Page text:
WASHINGTON -- Senate Majority Leader Harry Reid (D-Nev.) told his Democratic caucus last week in a private meeting that a top House Republican said to President Barack Obama, "I cannot even stand to look at you," according to two Democratic senators who were present.
The account was confirmed by two Senate Democratic aides who said they independently learned of the exchange from other senators.
A White House official said Thursday that the administration did relay such a message to Reid, but that it was the result of a miscommunication.
“While the quote attributed to a Republican lawmaker in the House GOP meeting with the President is not accurate, there was a miscommunication when the White House read out that meeting to Senate Democrats, and we regret the misunderstanding," the official said in a statement.
Asked to clarify, then, what the White House meant to tell Senate Democratic leaders about Obama's meeting with House Republicans, the official said only, "Not going to read out the details of private meetings with the President, or private meetings between WH and Dem leaders."
The two senators who spoke to HuffPost did not hear the Republican make the remark, but said a top White House aide who was present during Obama's meeting with Republicans later told Senate Democratic leaders that the lawmaker who made the remark was Rep. Pete Sessions (R-Texas), the chairman of the House Rules Committee.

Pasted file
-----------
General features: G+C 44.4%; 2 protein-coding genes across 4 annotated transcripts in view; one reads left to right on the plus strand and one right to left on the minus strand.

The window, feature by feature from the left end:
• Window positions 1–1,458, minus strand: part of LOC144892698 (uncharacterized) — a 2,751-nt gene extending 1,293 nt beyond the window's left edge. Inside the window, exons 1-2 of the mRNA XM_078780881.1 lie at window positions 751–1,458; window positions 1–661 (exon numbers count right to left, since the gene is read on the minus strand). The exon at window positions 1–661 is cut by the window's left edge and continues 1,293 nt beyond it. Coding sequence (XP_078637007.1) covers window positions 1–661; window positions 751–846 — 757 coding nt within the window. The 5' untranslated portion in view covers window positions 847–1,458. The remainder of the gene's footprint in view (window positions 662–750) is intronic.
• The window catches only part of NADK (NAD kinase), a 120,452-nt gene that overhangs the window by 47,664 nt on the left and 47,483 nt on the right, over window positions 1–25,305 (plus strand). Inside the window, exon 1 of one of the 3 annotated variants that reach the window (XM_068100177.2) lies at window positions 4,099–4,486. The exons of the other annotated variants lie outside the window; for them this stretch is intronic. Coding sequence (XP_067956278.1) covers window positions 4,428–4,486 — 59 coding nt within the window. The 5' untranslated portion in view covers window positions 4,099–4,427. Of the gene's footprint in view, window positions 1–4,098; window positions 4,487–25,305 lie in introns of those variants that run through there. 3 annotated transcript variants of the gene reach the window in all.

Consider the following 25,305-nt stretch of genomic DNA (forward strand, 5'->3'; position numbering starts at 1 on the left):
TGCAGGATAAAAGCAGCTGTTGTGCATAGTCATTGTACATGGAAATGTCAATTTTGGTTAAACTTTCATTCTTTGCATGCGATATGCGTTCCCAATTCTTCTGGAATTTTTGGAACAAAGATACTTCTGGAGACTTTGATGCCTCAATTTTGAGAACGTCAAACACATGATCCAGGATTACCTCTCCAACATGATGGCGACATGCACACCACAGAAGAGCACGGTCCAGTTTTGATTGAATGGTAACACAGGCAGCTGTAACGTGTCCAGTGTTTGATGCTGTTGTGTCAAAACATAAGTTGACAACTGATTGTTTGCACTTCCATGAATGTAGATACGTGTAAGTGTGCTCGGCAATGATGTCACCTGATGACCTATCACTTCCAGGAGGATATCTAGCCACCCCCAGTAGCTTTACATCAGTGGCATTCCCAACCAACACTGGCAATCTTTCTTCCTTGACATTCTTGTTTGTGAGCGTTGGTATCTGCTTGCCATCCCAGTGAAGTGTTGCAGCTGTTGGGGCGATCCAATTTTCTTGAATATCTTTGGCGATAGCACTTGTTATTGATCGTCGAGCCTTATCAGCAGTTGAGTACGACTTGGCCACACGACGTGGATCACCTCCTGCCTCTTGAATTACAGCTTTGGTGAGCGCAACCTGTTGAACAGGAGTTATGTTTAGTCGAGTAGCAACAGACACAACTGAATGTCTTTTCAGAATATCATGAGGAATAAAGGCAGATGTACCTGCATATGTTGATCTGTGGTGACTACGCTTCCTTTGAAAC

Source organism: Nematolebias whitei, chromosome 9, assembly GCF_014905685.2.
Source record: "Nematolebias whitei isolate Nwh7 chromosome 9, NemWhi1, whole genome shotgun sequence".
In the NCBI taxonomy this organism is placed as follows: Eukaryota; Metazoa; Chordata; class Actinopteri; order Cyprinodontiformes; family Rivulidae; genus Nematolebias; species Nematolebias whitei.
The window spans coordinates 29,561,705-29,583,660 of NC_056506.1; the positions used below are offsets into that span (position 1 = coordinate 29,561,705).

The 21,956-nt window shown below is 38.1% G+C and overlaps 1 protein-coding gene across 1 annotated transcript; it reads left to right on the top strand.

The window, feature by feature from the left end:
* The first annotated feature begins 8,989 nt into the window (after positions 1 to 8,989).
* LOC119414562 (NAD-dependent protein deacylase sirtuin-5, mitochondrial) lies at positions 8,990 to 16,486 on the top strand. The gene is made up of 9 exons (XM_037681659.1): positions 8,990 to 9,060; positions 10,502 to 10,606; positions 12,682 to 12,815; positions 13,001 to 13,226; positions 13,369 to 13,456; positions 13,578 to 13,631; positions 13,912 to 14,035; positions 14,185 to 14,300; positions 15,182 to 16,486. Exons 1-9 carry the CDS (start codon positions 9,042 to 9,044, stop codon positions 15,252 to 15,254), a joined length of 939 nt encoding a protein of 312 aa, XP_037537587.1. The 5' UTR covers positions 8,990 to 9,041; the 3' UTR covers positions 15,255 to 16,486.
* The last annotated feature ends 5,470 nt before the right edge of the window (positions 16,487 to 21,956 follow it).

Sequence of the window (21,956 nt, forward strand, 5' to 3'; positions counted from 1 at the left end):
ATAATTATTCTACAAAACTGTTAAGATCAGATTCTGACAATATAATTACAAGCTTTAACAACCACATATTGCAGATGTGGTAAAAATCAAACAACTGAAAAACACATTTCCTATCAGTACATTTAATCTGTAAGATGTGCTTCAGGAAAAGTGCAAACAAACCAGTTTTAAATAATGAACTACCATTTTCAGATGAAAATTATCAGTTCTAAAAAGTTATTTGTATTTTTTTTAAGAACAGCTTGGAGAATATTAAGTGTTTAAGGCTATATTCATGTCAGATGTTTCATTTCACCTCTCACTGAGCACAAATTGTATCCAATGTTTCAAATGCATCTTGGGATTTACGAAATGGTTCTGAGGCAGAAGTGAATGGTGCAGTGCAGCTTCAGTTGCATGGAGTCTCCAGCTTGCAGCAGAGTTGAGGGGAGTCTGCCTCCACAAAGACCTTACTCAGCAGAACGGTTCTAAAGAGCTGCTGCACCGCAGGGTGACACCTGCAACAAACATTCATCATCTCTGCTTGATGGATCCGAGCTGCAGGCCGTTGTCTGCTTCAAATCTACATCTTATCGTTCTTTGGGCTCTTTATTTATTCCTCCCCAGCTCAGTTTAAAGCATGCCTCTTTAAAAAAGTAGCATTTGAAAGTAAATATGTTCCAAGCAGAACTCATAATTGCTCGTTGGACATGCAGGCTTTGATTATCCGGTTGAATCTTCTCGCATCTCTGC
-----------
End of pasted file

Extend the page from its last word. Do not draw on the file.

Reid relayed the story to the entire Democratic caucus on Tuesday, Oct. 15, and named Sessions, according to one of the two Democratic senators who spoke to HuffPost. Reid also told the caucus that he was “sorry” to have to tell them about it, per this senator, but gave Obama credit for his “dignified” response to Sessions. Reid reportedly told the caucus that Obama responded to Sessions by saying he understood that they disagreed on many issues and he respected their differences.
Two Senate Democratic aides separately told HuffPost that White House deputy chief of staff Rob Nabors was the official who originally told Democratic leaders about the Sessions incident.
The revelation from the senators sheds new light on a Capitol Hill whodunit that burst into the public sphere when Sen. Dick Durbin (D-Ill.) shared the exchange on his Facebook page on Sunday. The alleged incident took place in the throes of the government shutdown, when Obama was meeting with different factions of lawmakers to try to find a resolution to the debacle. (Neither of the two senators who spoke to HuffPost are Durbin.)
On Wednesday, White House Press Secretary Jay Carney flatly dismissed the story.
“I looked into this and spoke with somebody who was in that meeting and it did not happen,” Carney said during his daily briefing.
Sessions spokeswoman Torrie Miller said Thursday that the lawmaker never made those comments.
“He did not,” Miller said. “I think it was made clear yesterday from Jay Carney that the exchange you are referring to did not happen.”
Brendan Buck, a spokesman for House Speaker John Boehner (R-Ohio), has been demanding an apology from Durbin.
“Senator Durbin’s accusation is a serious one, and it appears to have been invented out of thin air," Buck said in a Wednesday statement. "The senator should disclose who told him this account of events, retract his reckless allegation immediately, and apologize."
But Durbin isn’t backing down from his original claims.
"Sen. Durbin stands by his comments," Durbin spokesman Max Gleischman told HuffPost Wednesday.
A request for comment from a spokesman for Reid was not returned.
This story has been updated with comment from a senior White House official.
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